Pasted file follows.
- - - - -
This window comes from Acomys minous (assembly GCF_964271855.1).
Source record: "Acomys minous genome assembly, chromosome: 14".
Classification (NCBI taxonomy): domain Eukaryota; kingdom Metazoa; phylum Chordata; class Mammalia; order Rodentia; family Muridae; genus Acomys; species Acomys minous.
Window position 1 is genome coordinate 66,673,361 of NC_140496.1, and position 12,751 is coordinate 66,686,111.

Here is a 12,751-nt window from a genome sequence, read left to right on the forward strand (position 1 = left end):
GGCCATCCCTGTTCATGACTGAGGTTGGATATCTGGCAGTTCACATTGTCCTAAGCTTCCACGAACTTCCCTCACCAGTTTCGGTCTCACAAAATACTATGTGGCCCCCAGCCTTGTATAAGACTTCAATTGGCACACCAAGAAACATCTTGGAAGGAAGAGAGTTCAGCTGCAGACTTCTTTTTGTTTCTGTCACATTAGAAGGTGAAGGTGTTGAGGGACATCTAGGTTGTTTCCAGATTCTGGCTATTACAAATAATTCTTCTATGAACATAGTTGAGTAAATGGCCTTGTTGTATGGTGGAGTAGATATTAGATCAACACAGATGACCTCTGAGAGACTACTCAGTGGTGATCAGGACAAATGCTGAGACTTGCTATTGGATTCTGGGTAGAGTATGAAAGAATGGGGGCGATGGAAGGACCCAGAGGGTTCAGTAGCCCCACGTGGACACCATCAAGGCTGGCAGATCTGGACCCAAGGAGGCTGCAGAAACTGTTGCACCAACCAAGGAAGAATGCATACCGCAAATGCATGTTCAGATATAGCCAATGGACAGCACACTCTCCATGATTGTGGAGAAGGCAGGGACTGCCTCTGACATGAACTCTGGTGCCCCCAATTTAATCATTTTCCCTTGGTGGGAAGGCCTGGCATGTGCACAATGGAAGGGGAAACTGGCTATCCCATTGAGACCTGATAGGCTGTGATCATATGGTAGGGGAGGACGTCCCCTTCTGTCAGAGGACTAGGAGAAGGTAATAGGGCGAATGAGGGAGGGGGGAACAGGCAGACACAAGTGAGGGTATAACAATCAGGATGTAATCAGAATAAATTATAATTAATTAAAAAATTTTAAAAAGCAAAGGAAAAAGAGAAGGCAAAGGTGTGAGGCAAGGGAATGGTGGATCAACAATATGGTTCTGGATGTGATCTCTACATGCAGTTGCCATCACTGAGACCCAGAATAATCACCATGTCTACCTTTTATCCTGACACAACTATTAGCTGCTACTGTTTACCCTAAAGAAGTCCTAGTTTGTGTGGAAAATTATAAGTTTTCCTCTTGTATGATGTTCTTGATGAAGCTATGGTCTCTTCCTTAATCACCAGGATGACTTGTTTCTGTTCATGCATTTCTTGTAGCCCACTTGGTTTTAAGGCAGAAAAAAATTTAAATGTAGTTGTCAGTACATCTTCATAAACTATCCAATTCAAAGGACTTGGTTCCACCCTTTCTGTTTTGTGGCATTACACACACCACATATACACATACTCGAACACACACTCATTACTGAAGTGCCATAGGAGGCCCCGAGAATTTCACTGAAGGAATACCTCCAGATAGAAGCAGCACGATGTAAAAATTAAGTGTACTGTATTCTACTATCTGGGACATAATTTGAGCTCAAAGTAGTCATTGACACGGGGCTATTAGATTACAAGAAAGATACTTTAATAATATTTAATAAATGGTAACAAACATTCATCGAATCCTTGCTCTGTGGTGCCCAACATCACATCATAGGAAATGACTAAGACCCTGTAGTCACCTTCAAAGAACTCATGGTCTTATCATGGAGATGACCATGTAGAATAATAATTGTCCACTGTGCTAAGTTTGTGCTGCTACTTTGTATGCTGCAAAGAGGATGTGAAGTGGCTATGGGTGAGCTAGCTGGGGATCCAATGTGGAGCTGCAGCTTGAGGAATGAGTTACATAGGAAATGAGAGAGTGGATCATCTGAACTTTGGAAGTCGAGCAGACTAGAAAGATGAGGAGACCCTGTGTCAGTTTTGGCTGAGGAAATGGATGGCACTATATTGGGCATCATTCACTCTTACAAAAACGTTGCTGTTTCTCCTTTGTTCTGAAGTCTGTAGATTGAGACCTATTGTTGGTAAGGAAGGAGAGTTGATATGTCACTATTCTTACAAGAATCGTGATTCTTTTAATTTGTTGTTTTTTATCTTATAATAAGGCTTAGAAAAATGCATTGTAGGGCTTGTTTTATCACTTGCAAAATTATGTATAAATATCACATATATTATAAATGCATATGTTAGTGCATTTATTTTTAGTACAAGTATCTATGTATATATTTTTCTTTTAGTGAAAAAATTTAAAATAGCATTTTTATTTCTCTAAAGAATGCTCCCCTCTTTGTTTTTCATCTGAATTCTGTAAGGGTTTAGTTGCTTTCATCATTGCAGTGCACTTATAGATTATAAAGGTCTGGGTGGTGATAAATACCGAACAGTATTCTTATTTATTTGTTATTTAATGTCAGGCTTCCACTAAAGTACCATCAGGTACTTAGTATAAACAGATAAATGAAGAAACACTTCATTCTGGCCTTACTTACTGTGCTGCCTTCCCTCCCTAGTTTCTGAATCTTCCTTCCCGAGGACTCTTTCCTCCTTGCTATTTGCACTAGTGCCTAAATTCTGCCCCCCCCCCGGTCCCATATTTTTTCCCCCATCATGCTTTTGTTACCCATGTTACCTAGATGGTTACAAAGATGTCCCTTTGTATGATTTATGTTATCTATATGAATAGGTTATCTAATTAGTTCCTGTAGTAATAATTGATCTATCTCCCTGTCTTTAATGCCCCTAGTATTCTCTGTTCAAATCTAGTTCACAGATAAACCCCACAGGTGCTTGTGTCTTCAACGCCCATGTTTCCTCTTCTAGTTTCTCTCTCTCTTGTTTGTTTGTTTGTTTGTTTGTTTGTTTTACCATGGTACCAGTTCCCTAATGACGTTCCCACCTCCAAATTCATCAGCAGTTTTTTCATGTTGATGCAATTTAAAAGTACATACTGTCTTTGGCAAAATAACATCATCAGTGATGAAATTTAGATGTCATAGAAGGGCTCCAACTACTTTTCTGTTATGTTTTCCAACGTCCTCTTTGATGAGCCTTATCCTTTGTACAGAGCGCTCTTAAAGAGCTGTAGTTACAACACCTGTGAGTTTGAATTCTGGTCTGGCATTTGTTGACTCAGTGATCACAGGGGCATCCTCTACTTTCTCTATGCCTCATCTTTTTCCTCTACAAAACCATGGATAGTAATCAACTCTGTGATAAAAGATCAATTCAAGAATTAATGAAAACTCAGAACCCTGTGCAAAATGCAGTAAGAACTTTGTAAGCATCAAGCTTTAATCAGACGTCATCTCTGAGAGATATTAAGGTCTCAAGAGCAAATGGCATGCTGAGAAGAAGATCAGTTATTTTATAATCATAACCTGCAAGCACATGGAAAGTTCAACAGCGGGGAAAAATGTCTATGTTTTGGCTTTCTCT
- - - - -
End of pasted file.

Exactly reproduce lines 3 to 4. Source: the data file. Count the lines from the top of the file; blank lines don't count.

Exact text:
Classification (NCBI taxonomy): domain Eukaryota; kingdom Metazoa; phylum Chordata; class Mammalia; order Rodentia; family Muridae; genus Acomys; species Acomys minous.
Window position 1 is genome coordinate 66,673,361 of NC_140496.1, and position 12,751 is coordinate 66,686,111.